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NEW YORK (TheStreet) -- Gannett (GCI) recorded lower third-quarter revenue on declining advertising sales at its newspapers. The media business posted a 4% year-on-year decline in revenue to $1.25 billion, and earnings per share of 43 cents a share, 2 cents higher than Thomson Reuters estimates, but lower than 56 cents in the year-ago quarter.

Advertising sales, particularly across its newspaper properties such as USA Today, were a major factor in the revenue drop. Total publishing revenue was 3.6% lower to $858.1 million, while revenue in broadcast TV dropped 15% to $198.5 million (in comparison to an unusually high 2012 third quarter thanks to Olympics and presidential election coverage). Excluding major events in 2012, broadcast revenue for the quarter rose 14% over the year-ago quarter.

During the quarter, shareholders for Belo, a Dallas-based media company, approved a merger with Gannett whereby the latter will acquire all outstanding Belo shares for approximately $1.5 billion in addition to $715 million in debt.

"We continue to anticipate bringing the transaction to a close following the attainment of regulatory approvals," said CEO Gracia Martore. "We are working towards a seamless integration that will accelerate our transformation and create an even stronger Gannett."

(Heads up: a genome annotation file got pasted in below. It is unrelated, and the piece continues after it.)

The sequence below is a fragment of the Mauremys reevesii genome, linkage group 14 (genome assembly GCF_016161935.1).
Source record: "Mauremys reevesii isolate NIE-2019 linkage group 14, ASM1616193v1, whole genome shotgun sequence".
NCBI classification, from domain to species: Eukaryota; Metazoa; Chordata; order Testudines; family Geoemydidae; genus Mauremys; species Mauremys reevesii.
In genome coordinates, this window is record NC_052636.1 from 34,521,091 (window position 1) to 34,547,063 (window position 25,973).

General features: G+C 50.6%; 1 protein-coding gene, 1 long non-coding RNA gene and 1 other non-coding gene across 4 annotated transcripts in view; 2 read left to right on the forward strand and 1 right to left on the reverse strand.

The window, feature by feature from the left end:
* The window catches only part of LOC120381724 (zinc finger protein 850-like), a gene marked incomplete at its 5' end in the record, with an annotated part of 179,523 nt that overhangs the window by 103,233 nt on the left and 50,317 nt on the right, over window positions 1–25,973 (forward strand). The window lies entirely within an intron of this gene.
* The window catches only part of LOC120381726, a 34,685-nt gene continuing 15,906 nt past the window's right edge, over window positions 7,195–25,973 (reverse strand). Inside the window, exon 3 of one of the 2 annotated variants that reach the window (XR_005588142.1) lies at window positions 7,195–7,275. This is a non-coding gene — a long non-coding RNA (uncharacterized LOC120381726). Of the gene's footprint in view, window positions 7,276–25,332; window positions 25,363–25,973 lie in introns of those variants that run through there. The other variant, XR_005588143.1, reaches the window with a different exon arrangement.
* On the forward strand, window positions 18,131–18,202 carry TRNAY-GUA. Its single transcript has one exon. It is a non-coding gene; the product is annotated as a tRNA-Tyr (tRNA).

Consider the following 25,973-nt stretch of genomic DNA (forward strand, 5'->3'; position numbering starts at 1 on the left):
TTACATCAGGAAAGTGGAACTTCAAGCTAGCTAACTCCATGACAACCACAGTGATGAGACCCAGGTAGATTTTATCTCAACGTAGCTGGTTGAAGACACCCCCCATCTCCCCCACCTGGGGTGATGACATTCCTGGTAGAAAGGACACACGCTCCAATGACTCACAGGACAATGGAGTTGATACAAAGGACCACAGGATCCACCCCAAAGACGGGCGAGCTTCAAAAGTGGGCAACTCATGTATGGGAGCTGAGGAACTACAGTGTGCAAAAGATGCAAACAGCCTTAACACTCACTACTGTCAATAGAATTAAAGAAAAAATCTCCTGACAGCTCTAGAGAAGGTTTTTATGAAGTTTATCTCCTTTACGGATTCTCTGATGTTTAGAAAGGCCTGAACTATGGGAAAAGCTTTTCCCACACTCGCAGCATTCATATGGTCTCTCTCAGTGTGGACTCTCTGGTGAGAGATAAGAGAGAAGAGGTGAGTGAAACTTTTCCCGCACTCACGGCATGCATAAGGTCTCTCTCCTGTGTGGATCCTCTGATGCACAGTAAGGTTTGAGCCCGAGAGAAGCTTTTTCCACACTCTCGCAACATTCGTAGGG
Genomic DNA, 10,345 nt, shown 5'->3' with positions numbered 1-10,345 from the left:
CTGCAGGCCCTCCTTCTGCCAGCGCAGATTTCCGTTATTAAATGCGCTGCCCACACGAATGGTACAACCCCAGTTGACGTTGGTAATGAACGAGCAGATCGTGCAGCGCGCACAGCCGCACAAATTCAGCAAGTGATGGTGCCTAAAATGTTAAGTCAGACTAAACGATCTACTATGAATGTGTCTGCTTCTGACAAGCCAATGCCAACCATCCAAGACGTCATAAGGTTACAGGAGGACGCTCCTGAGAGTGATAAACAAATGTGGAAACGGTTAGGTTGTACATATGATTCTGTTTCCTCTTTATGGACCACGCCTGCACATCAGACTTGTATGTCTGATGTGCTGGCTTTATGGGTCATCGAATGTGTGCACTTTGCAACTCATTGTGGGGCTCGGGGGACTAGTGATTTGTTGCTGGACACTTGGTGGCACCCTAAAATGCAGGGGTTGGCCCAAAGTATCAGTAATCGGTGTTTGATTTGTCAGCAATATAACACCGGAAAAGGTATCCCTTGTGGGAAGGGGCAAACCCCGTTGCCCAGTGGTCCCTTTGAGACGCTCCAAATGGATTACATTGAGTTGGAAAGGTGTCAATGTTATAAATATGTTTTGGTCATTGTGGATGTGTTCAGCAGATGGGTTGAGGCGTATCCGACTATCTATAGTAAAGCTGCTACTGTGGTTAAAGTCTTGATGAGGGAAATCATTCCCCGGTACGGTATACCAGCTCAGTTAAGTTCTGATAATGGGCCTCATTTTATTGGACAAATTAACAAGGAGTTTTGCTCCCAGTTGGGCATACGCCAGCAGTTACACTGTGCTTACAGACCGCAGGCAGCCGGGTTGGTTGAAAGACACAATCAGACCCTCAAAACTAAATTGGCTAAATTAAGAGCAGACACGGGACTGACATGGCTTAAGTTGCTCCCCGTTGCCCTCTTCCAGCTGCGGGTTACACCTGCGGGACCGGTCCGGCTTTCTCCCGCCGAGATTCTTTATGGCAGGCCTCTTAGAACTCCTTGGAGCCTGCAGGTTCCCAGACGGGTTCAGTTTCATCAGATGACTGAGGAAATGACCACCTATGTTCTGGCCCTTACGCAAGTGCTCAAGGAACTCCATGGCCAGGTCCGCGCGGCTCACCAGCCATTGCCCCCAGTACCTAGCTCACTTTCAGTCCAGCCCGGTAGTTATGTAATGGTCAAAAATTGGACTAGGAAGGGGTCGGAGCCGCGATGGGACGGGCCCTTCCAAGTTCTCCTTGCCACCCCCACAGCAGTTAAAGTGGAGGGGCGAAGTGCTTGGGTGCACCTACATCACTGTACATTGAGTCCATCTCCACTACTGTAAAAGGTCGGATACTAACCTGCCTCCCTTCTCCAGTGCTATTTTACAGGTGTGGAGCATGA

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Shares for Gannett, the largest U.S. newspaper publisher, dropped 5.2% to $26.05 on Monday.

TheStreet Ratings team rates GANNETT CO as a Buy with a ratings score of B. TheStreet Ratings Team has this to say about its recommendation:

"We rate GANNETT CO (GCI) a BUY. This is driven by several positive factors, which we believe should have a greater impact than any weaknesses, and should give investors a better performance opportunity than most stocks we cover. The company's strengths can be seen in multiple areas, such as its solid stock price performance, notable return on equity, attractive valuation levels, good cash flow from operations and expanding profit margins. We feel these strengths outweigh the fact that the company has had sub par growth in net income."

Written by Keris Alison Lahiff.